One possible use of the adolescent health profile types is in tailoring rehabilitative program design based on individual needs. For example, individuals with poor health only in the Risk domain (the High Risks profile type) could receive interventions currently recommended for use in juvenile justice facilities to address such risk activities as substance use, unsafe sexual practices, and aggressiveness. Although targeting programs to specific risk behaviors is possible by examining responses to specific items in the CHIP-AE risk scales, there is growing evidence for the effectiveness of broad-based approaches to treatment of individuals with risk behaviors.29 Boys in the High Risks/Low Resilience group will require interventions that address the same issues as those in the High Risks profile plus additional work to address health needs in the Resilience domain. These interventions may include improving their problem-solving skills needed in resolving conflicts with peers and providing enhanced aftercare programs that build a social structure of supportive adults to whom they can turn for advice and guidance. Lastly, youth in the Worst Health profile type had the greatest burden of health need, scoring in the poor health range for 3 or 4 of the 4 domains of health. In addition to the interventions already described, they may require additional treatment to address issues concerning poor self-esteem and physical and emotional symptomatology. Without acknowledging their mental and physical health needs and helping them improve their health in these areas, these boys are unlikely to be receptive to attempts to modify their risk and aggressiveness behaviors.

The patterns of health profile types reported in this study highlight the covariation of risk behaviors with other aspects of youth health. This finding lends support to the organizing concept of lifestyle, which denotes “an organized pattern of interrelated behaviors.”29 The importance of a lifestyle perspective is that it focuses attention on the adolescent as a person, rather than on specific risk behaviors. The question of whether intervention programs will have the greatest impact by focusing on specific health states and behaviors rather than on modifying a teen's life as a whole is an unanswered question meriting further research.

Despite the large number of boys who are incarcerated in juvenile justice facilities, there is no work that shows that health status of incarcerated youth is improved when they exit the juvenile justice facility. Therefore, a logical next step in this area of research would be an intervention study that assesses the health status of incarcerated youths using a comprehensive measure of health, applies interventions tailored to individual health need, and assesses treatment effectiveness. Treatment effects could be determined by measuring differences in health between the 2 time points or in proportions of youth in the profile types with the highest and lowest health needs. One key question concerns the relative effectiveness of isolated wilderness camps, group homes, boot camps, large juvenile training institutions, and community programs for treating delinquent youth. The health profile types could be used in such a comparative study to control for baseline differences in health status or the CHIP-AE could be used as an outcome measure. This type of evaluation approach supplements traditional assessment of recidivism and educational attainment. Innovative approaches to evaluating existing rehabilitation programs of delinquent youth are called for to identify the most promising modalities and ultimately to address the growing public sentiment that crime among teens has reached crisis proportions.30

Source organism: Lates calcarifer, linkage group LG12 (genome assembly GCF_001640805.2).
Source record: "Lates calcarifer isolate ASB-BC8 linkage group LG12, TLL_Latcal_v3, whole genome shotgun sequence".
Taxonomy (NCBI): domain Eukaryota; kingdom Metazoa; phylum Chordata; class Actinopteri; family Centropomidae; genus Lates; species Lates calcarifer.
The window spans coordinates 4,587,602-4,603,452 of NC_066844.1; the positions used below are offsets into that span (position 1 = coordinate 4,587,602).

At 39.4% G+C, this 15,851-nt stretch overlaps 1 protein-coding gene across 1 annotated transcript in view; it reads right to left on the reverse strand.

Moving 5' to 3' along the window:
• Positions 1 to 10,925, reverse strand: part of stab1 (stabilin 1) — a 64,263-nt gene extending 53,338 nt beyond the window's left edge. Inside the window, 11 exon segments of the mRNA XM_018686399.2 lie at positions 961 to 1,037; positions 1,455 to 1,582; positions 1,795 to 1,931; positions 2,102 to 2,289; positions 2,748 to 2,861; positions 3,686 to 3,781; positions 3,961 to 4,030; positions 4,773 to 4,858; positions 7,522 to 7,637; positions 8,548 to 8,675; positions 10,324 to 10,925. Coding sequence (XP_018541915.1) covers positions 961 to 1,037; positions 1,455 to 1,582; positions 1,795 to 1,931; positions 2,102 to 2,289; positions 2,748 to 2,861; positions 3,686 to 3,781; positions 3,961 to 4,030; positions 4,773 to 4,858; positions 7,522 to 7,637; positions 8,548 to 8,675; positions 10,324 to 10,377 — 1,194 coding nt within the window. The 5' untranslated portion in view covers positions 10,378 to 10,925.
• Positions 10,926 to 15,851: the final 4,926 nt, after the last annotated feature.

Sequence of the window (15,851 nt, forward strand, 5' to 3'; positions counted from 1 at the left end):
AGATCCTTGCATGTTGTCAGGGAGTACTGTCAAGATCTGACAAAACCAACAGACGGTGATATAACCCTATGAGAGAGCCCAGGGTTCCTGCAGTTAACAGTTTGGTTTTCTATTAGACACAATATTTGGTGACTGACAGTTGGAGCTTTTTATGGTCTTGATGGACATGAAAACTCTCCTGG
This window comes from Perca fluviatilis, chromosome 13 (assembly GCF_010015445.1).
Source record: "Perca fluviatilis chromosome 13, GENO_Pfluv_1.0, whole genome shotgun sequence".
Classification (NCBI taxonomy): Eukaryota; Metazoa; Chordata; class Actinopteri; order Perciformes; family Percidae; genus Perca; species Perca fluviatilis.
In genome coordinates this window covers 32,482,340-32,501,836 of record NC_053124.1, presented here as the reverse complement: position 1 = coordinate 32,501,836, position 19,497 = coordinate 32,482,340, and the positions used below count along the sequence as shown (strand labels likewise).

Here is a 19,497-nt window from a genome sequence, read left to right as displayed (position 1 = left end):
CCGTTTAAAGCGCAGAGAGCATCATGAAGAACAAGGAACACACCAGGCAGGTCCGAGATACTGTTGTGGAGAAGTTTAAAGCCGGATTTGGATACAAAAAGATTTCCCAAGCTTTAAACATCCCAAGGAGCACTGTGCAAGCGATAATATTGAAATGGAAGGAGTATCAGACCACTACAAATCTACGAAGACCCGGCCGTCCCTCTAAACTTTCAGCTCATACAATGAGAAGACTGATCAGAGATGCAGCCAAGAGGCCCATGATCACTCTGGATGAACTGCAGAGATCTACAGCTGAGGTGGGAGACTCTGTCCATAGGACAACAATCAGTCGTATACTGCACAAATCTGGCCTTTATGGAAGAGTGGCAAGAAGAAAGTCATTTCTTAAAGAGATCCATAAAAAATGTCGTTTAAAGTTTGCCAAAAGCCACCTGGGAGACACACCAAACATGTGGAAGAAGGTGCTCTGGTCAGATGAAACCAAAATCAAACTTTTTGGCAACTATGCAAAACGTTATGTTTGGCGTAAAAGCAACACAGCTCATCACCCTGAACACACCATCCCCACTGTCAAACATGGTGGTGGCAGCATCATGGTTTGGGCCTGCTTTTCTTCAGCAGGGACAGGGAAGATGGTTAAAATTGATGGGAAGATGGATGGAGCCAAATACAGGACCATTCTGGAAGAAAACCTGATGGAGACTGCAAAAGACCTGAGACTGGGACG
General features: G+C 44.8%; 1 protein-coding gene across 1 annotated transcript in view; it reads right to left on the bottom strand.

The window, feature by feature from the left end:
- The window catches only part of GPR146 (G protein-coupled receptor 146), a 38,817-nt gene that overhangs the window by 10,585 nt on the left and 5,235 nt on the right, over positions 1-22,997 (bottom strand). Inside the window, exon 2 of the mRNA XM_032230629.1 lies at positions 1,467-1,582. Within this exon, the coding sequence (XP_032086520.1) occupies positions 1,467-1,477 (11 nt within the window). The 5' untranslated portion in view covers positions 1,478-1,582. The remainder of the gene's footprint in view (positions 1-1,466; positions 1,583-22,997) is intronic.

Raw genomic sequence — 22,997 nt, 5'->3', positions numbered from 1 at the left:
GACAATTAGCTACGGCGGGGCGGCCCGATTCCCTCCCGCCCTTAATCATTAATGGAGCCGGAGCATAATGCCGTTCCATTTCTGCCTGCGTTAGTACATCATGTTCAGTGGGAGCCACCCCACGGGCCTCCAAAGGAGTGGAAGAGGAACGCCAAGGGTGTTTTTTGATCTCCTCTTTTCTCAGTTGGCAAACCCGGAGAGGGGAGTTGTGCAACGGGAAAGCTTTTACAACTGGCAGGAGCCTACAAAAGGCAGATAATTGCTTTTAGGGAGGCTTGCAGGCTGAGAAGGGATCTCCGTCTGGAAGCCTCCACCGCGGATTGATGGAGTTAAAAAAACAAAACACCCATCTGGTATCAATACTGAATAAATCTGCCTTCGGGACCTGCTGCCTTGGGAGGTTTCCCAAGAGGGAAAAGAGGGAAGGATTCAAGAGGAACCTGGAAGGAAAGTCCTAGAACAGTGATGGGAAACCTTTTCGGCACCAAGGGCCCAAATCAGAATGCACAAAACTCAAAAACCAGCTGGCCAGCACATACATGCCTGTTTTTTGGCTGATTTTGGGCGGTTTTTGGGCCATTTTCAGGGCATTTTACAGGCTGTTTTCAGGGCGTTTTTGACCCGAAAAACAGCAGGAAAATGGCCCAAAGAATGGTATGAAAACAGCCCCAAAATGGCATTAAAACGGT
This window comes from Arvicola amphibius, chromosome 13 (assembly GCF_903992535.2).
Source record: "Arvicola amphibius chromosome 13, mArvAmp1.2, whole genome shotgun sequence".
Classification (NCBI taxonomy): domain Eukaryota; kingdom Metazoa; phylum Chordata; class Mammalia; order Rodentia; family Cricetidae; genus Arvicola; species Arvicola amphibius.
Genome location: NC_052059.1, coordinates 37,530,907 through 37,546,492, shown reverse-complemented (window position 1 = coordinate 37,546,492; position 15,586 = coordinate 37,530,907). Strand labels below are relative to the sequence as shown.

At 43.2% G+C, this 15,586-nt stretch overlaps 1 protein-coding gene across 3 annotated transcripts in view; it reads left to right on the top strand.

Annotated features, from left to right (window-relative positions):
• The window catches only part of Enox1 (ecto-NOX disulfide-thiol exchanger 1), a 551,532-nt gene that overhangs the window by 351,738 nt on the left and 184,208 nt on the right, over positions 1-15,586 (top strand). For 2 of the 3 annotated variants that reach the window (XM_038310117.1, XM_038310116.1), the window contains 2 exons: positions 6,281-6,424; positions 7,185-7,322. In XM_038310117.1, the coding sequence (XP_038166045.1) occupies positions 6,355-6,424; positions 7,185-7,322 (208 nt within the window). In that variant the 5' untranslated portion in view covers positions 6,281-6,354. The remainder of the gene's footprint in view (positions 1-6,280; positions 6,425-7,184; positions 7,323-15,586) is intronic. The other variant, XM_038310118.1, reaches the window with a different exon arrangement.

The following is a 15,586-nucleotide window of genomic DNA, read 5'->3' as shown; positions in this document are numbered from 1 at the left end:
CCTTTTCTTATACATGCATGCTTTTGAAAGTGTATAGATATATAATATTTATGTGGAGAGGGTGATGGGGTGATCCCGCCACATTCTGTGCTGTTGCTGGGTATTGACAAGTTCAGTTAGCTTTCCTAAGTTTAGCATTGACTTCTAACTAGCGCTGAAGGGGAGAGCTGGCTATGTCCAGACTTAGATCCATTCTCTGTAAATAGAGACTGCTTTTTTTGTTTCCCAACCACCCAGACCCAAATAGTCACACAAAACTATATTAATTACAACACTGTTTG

This study was funded in part by the Maternal and Child Health Bureau, Contract No. 96-H0618A, and the Agency for Health Care Policy and Research, Grant No. R01 HS07045.

We thank Kelly Crawford and Judy Robertson for their assistance in data collection and analysis. We also thank Bert Green for providing helpful comments on the manuscript.


    • Received June 30, 1999.
    • Accepted October 1, 1999.
  • Reprint requests to (C.B.F.) Health Services Research and Development Center, Johns Hopkins School of Public Health, 624 N Broadway, Rm 689, Baltimore, MD 21205. E-mail: cforrest{at}

Child Health and Illness Profile, Adolescent Edition